Make Hidden provides more control over your project's directory by enabling context menus that allow you to perform hide/show actions effortlessly, a view pane explorer to see hidden items and the ability to save workspaces to quickly toggle between bulk hidden items.

3
  • 3
    Thanks! In my opinion, this is much preferred to manually changing this setting. Oct 27, 2020 at 21:10
  • 3
    Imho, this is the best answer if you are looking to just hide files/folders in the directory tree without side affects such as affecting search or go to file Mar 5, 2021 at 1:27
  • Sadly it no longer works. I suspect it's more a problem with vscode's instability than the extension developer.
    – m12lrpv
    Jun 24, 2021 at 0:40
41

The __pycache__ folder and *.pyc files are totally unnecessary to the developer. To hide these files from the explorer view, we need to edit the settings.json for VSCode. Add the folder and the files as shown below:

"files.exclude": {
  ...
  ...
  "**/*.pyc": {"when": "$(basename).py"}, 
  "**/__pycache__": true,
  ...
  ...
}
3
26

I would also like to recommend vscode extension Peep, which allows you to toggle hide on the excluded files in your projects settings.json.

Hit F1 for vscode command line (command palette), then

ext install [enter] peep [enter]

You can bind "extension.peepToggle" to a key like Ctrl+Shift+P (same as F1 by default) for easy toggling. Hit Ctrl+K Ctrl+S for key bindings, enter peep, select Peep Toggle and add your binding.

0
24

For .meta files while using Unity3D, I found the best pattern for hiding is:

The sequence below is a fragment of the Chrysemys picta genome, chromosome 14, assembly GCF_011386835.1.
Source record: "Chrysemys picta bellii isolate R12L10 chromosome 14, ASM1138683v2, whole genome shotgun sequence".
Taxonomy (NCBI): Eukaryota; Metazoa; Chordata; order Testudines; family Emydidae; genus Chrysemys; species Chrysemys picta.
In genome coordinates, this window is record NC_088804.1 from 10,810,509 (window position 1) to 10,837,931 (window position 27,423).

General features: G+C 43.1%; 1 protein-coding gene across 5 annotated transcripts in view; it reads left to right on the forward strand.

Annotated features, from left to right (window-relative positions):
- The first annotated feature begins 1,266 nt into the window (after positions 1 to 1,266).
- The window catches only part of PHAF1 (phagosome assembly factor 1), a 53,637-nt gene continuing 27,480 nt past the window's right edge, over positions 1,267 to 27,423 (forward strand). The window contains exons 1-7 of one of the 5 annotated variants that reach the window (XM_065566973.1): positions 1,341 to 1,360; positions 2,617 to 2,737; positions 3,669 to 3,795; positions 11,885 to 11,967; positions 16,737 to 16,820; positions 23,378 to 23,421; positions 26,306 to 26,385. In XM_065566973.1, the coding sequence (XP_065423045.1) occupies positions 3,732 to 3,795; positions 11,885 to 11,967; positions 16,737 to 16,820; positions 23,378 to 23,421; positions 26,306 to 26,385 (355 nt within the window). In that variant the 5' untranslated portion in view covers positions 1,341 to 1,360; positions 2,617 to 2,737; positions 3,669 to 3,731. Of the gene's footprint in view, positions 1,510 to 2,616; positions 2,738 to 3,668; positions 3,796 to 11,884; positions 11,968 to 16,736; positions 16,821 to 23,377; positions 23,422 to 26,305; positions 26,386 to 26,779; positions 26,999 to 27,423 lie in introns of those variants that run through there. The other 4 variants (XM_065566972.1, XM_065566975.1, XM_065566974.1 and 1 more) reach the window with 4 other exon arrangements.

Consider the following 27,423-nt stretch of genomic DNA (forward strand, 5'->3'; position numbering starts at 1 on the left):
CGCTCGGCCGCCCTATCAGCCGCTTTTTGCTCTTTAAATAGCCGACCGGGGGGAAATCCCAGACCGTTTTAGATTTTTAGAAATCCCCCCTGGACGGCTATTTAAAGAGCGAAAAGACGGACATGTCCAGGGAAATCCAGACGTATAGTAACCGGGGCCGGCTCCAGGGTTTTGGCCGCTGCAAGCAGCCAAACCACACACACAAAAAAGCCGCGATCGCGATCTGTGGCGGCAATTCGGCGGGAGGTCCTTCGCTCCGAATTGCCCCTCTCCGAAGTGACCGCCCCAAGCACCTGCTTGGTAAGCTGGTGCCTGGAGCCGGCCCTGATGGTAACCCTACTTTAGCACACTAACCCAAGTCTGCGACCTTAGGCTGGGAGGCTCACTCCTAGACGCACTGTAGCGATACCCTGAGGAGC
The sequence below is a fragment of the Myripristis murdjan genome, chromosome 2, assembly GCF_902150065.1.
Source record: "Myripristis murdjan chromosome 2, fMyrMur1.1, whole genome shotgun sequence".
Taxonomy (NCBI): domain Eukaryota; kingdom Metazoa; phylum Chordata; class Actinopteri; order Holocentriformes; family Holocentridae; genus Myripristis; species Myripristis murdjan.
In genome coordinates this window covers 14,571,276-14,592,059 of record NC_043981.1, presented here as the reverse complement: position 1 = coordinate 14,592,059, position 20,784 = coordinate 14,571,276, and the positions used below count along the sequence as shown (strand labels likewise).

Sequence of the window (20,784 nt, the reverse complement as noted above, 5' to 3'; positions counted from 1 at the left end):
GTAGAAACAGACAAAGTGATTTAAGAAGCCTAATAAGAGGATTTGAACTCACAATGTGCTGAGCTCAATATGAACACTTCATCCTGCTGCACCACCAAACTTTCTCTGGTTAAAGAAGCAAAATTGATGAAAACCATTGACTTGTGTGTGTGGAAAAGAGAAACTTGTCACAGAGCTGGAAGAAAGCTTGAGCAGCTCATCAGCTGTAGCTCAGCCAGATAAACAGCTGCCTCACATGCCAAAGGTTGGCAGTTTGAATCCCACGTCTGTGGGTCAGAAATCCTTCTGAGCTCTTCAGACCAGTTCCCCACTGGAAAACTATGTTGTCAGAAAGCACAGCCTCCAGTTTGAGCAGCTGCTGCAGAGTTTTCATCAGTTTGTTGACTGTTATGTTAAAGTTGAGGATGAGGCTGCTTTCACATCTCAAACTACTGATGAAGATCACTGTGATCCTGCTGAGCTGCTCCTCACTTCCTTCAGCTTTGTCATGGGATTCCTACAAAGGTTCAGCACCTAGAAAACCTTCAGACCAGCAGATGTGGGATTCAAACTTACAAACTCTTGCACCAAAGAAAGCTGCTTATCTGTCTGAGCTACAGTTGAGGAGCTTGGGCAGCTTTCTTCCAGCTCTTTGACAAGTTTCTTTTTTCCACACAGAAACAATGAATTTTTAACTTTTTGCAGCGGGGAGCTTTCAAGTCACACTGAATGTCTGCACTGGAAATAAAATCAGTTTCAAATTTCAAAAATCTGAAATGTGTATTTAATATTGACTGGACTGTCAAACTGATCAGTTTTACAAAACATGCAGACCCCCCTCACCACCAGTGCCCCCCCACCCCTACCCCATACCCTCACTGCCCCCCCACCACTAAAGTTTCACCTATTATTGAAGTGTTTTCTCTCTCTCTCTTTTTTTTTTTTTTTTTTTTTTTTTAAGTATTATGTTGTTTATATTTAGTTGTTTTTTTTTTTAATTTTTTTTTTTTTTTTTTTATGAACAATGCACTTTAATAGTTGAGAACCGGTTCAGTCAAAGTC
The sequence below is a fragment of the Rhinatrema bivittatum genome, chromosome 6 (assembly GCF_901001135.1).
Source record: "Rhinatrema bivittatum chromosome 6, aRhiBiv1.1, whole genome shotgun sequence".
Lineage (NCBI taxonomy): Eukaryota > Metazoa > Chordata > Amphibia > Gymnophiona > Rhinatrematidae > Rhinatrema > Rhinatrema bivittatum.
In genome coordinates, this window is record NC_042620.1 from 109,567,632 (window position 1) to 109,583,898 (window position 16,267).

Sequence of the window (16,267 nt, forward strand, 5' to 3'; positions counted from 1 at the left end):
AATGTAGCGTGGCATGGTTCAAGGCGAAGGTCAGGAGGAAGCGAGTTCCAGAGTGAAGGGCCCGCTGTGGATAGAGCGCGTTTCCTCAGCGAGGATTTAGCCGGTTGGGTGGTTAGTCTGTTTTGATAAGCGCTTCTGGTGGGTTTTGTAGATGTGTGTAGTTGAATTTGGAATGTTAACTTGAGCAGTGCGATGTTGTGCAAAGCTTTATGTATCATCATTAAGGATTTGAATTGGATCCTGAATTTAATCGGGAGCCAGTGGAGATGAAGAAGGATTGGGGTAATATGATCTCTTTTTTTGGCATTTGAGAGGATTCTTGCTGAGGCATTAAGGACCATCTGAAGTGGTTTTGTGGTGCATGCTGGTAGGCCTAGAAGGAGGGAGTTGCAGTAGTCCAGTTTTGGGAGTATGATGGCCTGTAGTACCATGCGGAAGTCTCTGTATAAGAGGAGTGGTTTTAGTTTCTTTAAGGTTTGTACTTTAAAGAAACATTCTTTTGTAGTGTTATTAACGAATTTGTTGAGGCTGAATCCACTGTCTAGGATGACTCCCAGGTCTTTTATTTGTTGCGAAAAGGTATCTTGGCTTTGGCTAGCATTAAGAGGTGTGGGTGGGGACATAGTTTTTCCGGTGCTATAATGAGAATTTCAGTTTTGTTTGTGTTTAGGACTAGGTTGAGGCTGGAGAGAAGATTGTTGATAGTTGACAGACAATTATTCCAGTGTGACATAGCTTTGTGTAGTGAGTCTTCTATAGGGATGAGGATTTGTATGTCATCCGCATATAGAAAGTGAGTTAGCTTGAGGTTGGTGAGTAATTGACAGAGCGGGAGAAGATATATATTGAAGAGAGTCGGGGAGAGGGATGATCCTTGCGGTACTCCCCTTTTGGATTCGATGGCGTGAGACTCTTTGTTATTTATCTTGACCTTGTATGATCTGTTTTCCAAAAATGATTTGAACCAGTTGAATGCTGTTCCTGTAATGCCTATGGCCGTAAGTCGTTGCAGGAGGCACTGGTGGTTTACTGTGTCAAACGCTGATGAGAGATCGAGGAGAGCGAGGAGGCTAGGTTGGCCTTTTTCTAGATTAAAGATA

"files.exclude": {
  "*/**/**.meta": true
}

This captures all folders and subfolders, and will pick up foo.cs.meta in addition to foo.meta

3
  • 5
    Worked for .pyc files generated by python. Sep 26, 2017 at 8:36
  • 4
    It works, but then the global search stops working with error: Error parsing glob ... invalid use of **; must be one path component, should be "*/**/*.meta": true
    – pasevin
    Jul 2, 2018 at 7:54
  • 3
    Your glob is unnecessarily long, it can be simplified to "**/*.meta" Jun 23, 2020 at 16:55
14

If you're using VSCode:

  • File > Preferences > Settings
  • Search for:

files:exclude

  • Then add

**/node_modules

  • Click OK.

You shouldn't need to restart or reload VSCode to take effect

1
  • I also search for '.gitignore' in the settings and find "Explorer: Exclude GitIgnore", "Search: Use Ignore Files" and a couple more.
    – Patrice M.
    Jun 25 at 17:51
6


2022 New File-explorer Features

There are a couple very cool new features that let devs configure the files that show in the sidebar, as well as offering new ways of hiding files, while keeping them accessible.

This answer covers

  1. "explorer.fileNesting" (NEW as of April-2022)

  2. "files.exclude"

  3. explorer.excludeGitIgnore (new as of June-2022)

File Excludes

So the best answer included in this post, originally, was the "files.exclude"




VS Code's File Nesting Feature

Because "File Nesting" is IMO one of the coolest features added to VS Code in recent releases, I thought I'd take the time to create a animated GIF-image that shows how it works in real-time.

Below is a .gif image that shows the explorer.fileNesting feature being used in Real-time

Hiding Files in VS Code File-nesting Feature "explorer.fileNesting"

File nesting is very cool, it is important to note, like most VS Code features, it does need to be custom configured for your personal development environment.

  • Personally I find this is a good addition for the workspace scoped settings.json configuration file. Unless you only ever use VS Code for developing the same type of projects, using the same project template, over & over again (which I understand some people do) I suggest using it to configure each individual project.

  • An alternative is per-language configuration. I don't use it this way, but it is very helpful with TypeScript's tsc emissions. For Example .d.ts files & *map files, they can configured to always be nested into *.js files, with the same name. Or the *.js files can be configured to nest under the *.ts files.

The above two notes point out that this is a feature aimed at improving the environment for compiled languages that have a compiler that emits project-build files; and specifically "transpilers" like TypeScript in other words,